Install

Get the latest updates as we post them — right on your browser

. Last Updated: 07/27/2016

Marching, Drenched, Toward a Green Spring

Late March is the time to expect spring and prepare for winter. As the saying goes: Nastupil martok, odevai sem' portok. March is here, put on seven pairs of pants.


Since no form of clothing can protect you from a day that starts with a blizzard and ends in warm rain with intermittent spells of icy sleet, we feel that you should at least be armed with the proper linguistic arsenal.


Trudging around the capital in March, you may notice the pozyomka, not really a snowfall at all, but a breezy wind blowing a dusting of snow at ground level.


You may walk out into a vyuga, which is a snowstorm with swirling winds, from the word vit'sya, to swirl.


There's metelitsa, a word made famous by Moscow's resurgent gambling industry, but that actually means a little blizzard.


Metelitsa's big sister, metel', came to town briefly last week and closed down the airports.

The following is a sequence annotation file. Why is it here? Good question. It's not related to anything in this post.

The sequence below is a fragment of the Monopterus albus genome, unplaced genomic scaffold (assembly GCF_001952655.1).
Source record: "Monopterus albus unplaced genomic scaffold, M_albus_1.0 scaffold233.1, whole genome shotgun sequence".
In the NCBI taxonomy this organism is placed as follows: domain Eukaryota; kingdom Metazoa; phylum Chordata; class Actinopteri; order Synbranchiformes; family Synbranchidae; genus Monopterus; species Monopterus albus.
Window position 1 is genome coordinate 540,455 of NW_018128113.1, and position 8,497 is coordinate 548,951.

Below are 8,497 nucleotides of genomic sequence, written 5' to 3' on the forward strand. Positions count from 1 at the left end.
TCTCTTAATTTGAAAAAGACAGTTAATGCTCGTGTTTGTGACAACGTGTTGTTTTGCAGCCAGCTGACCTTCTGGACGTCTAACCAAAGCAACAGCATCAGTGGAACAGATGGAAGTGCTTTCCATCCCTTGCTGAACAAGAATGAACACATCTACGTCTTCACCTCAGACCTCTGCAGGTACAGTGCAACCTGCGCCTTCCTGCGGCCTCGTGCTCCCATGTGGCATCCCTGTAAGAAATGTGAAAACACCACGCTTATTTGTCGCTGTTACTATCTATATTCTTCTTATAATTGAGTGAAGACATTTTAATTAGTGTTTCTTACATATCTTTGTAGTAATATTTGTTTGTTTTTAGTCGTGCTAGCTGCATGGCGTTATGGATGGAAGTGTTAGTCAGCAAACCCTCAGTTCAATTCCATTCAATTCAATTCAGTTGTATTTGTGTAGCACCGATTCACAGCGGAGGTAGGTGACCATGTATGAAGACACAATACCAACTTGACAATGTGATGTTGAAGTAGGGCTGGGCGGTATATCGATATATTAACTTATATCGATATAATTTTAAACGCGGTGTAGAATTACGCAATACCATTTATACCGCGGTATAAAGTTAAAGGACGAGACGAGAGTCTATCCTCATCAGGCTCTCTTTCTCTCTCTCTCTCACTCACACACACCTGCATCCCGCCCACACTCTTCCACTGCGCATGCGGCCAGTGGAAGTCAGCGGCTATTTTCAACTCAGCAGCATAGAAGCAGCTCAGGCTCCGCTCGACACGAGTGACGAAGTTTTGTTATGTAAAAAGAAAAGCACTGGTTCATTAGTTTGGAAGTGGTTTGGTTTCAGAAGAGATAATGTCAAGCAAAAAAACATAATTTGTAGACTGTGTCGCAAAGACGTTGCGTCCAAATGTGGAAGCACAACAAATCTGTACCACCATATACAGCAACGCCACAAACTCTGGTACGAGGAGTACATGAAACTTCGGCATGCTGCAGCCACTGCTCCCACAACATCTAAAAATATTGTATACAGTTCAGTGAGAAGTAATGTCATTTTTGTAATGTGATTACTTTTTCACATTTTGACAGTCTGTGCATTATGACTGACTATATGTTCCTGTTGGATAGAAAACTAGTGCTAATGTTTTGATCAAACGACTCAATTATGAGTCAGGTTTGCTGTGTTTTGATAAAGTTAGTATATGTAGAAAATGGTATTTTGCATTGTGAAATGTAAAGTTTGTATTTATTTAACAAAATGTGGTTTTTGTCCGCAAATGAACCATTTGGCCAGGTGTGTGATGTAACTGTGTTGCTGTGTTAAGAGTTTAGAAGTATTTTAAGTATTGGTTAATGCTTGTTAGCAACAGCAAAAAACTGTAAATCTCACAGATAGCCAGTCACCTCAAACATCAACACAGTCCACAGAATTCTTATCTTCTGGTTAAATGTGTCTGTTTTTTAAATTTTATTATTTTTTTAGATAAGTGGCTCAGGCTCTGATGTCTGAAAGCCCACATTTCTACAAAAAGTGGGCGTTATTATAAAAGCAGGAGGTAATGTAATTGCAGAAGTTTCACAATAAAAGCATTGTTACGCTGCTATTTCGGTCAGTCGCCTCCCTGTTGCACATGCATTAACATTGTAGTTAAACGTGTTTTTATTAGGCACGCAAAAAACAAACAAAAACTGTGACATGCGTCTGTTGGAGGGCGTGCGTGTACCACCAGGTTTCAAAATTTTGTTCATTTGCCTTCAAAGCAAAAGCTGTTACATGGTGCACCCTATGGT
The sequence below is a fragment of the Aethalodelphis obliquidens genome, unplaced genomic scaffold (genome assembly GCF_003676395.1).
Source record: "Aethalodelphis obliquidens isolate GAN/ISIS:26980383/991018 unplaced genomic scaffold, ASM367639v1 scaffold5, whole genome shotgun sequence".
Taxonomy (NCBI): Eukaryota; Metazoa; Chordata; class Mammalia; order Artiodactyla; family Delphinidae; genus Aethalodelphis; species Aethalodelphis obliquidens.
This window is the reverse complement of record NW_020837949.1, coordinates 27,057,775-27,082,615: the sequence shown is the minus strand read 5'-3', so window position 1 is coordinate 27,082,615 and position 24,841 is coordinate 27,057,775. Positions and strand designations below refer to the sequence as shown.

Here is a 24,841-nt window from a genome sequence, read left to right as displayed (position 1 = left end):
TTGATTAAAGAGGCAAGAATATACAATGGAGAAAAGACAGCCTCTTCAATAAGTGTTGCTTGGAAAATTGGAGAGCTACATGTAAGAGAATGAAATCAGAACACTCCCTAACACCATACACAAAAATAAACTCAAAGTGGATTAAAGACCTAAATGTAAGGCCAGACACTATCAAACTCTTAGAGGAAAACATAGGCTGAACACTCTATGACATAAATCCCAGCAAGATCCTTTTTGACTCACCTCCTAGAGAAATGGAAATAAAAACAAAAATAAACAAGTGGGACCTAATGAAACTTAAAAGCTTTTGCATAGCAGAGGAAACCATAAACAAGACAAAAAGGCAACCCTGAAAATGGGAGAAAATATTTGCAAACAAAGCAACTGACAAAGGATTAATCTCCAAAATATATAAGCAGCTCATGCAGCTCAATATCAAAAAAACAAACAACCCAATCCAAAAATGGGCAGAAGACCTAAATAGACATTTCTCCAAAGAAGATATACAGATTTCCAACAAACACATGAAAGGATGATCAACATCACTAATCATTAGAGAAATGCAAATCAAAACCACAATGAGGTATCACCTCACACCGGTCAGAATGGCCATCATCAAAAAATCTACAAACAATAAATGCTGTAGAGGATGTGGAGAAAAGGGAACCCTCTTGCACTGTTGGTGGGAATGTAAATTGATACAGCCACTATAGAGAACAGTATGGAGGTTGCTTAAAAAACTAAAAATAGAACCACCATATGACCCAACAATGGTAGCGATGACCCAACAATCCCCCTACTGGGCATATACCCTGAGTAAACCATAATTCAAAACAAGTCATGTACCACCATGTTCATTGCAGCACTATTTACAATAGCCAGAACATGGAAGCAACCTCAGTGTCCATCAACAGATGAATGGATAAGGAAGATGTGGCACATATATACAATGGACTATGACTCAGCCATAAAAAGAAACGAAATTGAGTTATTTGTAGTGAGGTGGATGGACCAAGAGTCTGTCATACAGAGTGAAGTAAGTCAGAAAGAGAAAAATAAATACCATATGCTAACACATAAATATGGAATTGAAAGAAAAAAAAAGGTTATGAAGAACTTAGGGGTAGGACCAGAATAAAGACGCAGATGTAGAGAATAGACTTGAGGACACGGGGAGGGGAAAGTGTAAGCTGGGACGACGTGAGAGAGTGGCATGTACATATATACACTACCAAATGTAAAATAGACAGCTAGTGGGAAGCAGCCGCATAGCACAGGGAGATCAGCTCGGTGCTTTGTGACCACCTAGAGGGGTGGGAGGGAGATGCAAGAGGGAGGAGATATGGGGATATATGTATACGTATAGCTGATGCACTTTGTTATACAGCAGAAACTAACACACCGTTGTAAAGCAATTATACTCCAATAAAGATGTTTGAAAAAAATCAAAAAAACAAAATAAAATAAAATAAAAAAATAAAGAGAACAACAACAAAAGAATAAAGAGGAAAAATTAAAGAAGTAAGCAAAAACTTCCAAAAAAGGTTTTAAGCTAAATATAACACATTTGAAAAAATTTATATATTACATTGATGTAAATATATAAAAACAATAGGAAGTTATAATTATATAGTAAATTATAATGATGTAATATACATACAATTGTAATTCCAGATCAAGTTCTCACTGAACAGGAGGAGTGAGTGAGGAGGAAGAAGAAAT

Imagine a very short, very intense and very localized snow squall: This is buran, which is also the name of a Russian space shuttle. Now imagine the same storm covering a huge area, kind of like a fleet of space shuttles, and you have a snezhnaya burya.


Up north, but thankfully not here, they have a thing called purga, a total white-out with winds so strong that people routinely get blown off their feet. During the polar night, this particularly inclement bit of bad weather has the charming appellation, chornaya purga, or black blizzard. The purga is accompanied by some of Russia's least pleasant snow, small hard bits of precipitation called kolyuchy sneg, stinging snow.


Any kind of snow quickly turns to something else this time of the year, although it's often hard to tell if it's sneg s dozhdyom, snow with rain, dozhd' so snegom, rain with snow, dozhd' s gradom, rain with hail, or just plain mokry sneg, wet snow.


Anyway, most people don't notice the difference, because they're too busy trying to keep their balance on that underfoot phenomenon Russians call gololyod, literally "bare ice."


Purists remind us that the proper way of saying "the roads are slippery" is na dorogakh gololeditsa, but the effect is the same: The pace a bit too hurried; the foot placed too confidently on the frictionless surface; the rapid, twirling descent; pain and embarrassment.


No catalogue of late winter wonders would be complete without a mention of slyakot', a combination of slush, ice, snow, mud and deep water so hard to describe it's almost ethereal.


So get out your galoshes, slap on that sou'wester, grab your umbrella and plunge out into the unknown! Only two weeks till the trees start to turn green.